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Injuries, Illnesses, and Fatalities
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Occupation Snapshot | Janitors and cleaners, except maids and housekeeping cleaners, 2015-2019 | January 2021


Background

Janitors and building cleaners keep many types of buildings clean, orderly, and in good condition.

As of May 2019, there were 2,145,450 people employed in this occupation. The average hourly wage was $14.43 and the average annual wage was $30,010.

Nonfatal occupational injuries and illnesses

In private industry for this occupation, there were 18,680 nonfatal injury and illness cases requiring days away from work during 2019. The incidence rate per 10,000 full-time equivalent (FTE) workers was 157.4.



Table 1. Number of nonfatal occupational injuries and illnesses involving days away from work by selected case characteristics, janitors and cleaners, except maids and housekeeping cleaners, private industry, 2019
Case characteristic[1]Number of cases

Nature of injury or illness

Sprains, strains, tears

6,360

Soreness, pain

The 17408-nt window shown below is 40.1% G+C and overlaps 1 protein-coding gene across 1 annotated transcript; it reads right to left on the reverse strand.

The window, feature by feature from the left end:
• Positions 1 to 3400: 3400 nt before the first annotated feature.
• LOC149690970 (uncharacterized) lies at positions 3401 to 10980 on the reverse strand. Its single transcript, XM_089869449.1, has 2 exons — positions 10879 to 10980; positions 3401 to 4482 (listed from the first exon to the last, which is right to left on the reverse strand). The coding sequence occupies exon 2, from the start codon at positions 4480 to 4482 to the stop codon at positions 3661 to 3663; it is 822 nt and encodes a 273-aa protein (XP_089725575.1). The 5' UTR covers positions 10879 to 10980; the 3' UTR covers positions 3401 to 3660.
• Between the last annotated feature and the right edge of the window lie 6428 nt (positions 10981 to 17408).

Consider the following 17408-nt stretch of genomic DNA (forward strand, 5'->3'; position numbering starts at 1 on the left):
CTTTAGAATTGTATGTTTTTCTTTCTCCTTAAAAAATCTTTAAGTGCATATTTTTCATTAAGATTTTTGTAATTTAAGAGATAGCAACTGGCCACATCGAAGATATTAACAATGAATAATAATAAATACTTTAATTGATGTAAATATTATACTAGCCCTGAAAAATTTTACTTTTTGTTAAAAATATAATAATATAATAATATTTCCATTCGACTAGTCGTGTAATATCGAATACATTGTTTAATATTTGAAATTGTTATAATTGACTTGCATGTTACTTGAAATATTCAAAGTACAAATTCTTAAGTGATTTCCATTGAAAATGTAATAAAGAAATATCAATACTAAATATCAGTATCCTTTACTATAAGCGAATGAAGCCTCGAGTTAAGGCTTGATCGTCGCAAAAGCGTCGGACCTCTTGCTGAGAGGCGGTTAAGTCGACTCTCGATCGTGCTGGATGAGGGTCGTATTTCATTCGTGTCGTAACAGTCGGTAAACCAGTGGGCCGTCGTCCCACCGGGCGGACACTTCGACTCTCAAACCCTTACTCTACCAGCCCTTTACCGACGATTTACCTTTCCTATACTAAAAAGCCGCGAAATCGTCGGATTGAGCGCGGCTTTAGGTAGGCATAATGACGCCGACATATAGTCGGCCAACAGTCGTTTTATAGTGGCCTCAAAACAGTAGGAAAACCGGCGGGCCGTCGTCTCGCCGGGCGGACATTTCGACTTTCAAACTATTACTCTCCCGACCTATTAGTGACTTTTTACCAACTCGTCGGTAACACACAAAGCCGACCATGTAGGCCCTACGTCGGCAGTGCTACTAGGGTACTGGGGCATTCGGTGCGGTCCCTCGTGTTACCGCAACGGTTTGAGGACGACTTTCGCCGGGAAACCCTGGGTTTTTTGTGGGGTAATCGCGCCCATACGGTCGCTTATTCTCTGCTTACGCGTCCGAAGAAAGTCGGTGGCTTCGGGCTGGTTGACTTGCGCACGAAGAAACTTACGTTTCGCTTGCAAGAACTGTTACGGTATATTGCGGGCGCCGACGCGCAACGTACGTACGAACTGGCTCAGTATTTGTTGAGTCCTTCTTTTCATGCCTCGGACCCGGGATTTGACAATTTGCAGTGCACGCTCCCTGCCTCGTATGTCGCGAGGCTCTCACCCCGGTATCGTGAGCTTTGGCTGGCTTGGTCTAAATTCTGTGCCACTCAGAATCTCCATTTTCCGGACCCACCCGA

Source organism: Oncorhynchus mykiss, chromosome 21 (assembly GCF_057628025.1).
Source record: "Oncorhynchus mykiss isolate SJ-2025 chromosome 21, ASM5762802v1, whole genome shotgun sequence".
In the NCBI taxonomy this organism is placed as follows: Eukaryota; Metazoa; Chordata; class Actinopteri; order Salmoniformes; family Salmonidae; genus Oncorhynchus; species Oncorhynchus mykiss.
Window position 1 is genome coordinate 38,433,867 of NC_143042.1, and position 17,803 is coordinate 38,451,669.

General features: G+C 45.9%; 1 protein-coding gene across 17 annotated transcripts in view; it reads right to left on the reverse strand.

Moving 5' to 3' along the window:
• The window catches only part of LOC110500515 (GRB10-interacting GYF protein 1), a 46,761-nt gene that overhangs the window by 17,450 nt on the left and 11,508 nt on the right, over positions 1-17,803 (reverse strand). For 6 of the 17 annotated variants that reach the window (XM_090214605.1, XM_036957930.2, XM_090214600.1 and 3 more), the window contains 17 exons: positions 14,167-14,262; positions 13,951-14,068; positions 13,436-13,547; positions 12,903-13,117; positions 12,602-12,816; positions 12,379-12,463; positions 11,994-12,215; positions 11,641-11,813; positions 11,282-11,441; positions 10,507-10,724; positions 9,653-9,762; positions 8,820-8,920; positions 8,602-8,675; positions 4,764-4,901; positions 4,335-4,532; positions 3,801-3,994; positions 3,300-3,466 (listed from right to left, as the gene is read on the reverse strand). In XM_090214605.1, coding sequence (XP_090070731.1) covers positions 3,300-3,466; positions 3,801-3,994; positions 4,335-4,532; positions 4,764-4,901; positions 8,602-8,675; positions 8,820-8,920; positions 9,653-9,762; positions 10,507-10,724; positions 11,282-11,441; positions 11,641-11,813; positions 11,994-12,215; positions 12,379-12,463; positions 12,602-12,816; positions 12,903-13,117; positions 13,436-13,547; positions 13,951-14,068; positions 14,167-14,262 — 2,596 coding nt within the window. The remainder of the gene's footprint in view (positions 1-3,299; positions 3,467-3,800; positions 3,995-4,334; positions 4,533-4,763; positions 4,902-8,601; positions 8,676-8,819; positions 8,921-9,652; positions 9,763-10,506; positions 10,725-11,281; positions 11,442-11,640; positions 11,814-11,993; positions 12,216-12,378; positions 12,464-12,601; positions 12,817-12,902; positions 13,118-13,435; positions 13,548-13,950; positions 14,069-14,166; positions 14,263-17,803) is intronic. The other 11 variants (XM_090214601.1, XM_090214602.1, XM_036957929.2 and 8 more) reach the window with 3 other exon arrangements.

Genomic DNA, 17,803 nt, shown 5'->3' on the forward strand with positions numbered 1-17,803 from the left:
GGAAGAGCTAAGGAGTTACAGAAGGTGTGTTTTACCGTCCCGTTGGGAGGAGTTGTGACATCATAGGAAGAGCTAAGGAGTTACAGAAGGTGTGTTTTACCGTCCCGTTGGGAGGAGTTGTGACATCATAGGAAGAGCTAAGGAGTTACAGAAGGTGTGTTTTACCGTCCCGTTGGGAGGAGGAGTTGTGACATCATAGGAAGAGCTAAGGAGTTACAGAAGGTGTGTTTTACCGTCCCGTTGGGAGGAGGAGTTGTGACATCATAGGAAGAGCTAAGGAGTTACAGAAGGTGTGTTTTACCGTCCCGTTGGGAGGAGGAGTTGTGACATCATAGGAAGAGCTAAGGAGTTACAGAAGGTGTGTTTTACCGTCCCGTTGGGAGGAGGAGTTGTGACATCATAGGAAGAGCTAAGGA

4,220

All other natures

2,210

Bruises, contusions

1,980

Fractures

1,530

Part of body affected

Back

2,980

Hand

2,150

Multiple body parts

1,840

Knee

1,740

Shoulder

1,570

Source of injury or illness

Floors, walkways, ground surfaces

5,040

All other sources

2,500

Worker motion or position

2,430

Containers

2,410

Vehicles

1,430

Event or exposure leading to injury or illness

Fall on same level

4,930

Struck by object or equipment

2,420

Overexertion in lifting or lowering

1,930

Struck against object or equipment

1,150

Slips, trips without fall

890

[1] Data shown correspond to Nature, Part, Source, and Event codes based on the Occupational Injury and Illness Classification System 2.01 developed by the Bureau of Labor Statistics.

Source: U.S. Bureau of Labor Statistics, Survey of Occupational Injuries and Illnesses

Fatal occupational injuries

Fatal work injuries totaled 45 for janitors and cleaners, except maids and housekeeping cleaners during 2019, compared to 48 during 2018.


Sources

Wage and employment estimates come from the Occupational Employment Statistics (OES) program. Injury and illness information come from the Survey of Occupational Injuries and Illnesses (SOII) and Census of Fatal Occupational Injuries (CFOI). For more information on SOII and CFOI program concepts and definitions see the SOII Handbook of Methods and the CFOI Handbook of Methods.

 

Last Modified Date: January 26, 2021